Tuesday, April 23, 2013

T Is For Traditions...

Traditions are fun in anything, especially in fantasy. Think about traditions you've started yourself. Think about other traditions from other parts of the world.

They don't have to be connected to a holiday or anything special, they can be simple, mundane things. For example, when we moved to Alaska, the first time we invited anyone over, they asked if they should take of their shoes. I raised an eyebrow and said, "We're not in China or Japan". I had never heard of anyone doing this. But the reasoning is simple in this example, it's wet and muddy outside and people don't want stuff tracked all over their nice homes.

Look at the tradition of bowing in the Asian countries. How over in the middle east, the left hand is used for hygiene and considered unclean so you must eat with your right hand. Marriage proposals and engagements vary. Funerals are all dealt with differently. Even the birth of children are widely diverse. Living in Alaska, there are a lot of orthodox Russians and I see a young couple holding hands constantly and it is part of a tradition, I think, the day before their wedding. It's kind of fun to look up a lot of these traditions and figure out where they started and what they will be.

Traditions in fantasy world building are just as important as they are in our world. They pull people in. Family, friends and in certain situations, total strangers. It creates a bond where you feel connected to other people even if it is only for a fraction of a second.

7 comments:

M.J. Fifield said...

Now I have the soundtrack from "Fiddler on the Roof" in my head.

But traditions are very important. Regardless of what world we're visiting.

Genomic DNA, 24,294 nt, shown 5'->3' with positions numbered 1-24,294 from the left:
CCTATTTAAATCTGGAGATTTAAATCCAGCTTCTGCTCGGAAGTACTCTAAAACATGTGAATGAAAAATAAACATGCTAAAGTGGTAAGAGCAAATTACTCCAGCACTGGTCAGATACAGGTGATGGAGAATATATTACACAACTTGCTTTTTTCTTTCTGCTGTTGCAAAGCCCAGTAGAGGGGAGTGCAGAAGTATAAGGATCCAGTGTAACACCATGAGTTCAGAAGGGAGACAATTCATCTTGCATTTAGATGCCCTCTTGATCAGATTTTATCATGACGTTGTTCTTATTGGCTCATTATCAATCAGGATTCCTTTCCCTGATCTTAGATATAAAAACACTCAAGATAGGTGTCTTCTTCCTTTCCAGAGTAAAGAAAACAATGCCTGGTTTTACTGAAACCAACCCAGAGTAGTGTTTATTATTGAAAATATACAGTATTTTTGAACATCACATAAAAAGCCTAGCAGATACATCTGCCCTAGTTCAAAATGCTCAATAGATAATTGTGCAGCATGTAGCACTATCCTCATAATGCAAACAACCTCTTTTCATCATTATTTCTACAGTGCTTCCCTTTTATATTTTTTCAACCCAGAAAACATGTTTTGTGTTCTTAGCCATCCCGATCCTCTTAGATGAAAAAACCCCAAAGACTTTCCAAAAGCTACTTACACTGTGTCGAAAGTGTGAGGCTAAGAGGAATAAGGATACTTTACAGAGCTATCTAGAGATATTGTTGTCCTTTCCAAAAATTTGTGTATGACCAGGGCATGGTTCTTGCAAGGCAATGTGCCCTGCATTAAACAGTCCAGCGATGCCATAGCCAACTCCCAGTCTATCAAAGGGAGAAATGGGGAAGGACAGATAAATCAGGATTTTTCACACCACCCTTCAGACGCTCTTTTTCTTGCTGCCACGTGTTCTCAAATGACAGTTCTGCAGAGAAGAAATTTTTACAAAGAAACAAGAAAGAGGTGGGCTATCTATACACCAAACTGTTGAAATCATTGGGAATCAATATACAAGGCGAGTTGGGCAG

Alex J. Cavanaugh said...

I guess since I lived in Japan for a while I've always taken off my shoes.

Hart Johnson said...

They really CAN come from anywhere. When my son was 2, he didn't want to eat anything but SOUP. So one Sunday morning I made pancakes and stewed some apples to put over them... since that time (12 years now) my kids specifically request 'apple soup' for special occasion breakfasts.

They DO add an authenticity in fiction.

Jai said...

Traditions are important and can be the cause of conflict in a story too.

Jamie Gibbs said...

It's a great way to inject culture into your world building - I'm a big fan of having traditions for my characters :)

Jamie @ Mithril Wisdom

Mel Chesley said...

@ M. J. ~ Sorry, lol!

@ Alex ~ I'd love to visit Japan someday.

@ Hart ~ That's a cool tradition. There is always a special meal we request in my family as well for like, birthdays and such.

@ Jai ~ Heck yeah! That's the best part of traditions.

@ Jamie ~ I agree.

Elsie Amata said...

We have some great traditions in our house. Some are from watching football, others are from when the kids are little and others from holidays.

My favorite is whenever Michael Strahan (NY Giant football player) was on the field, we all yelled, "Michael"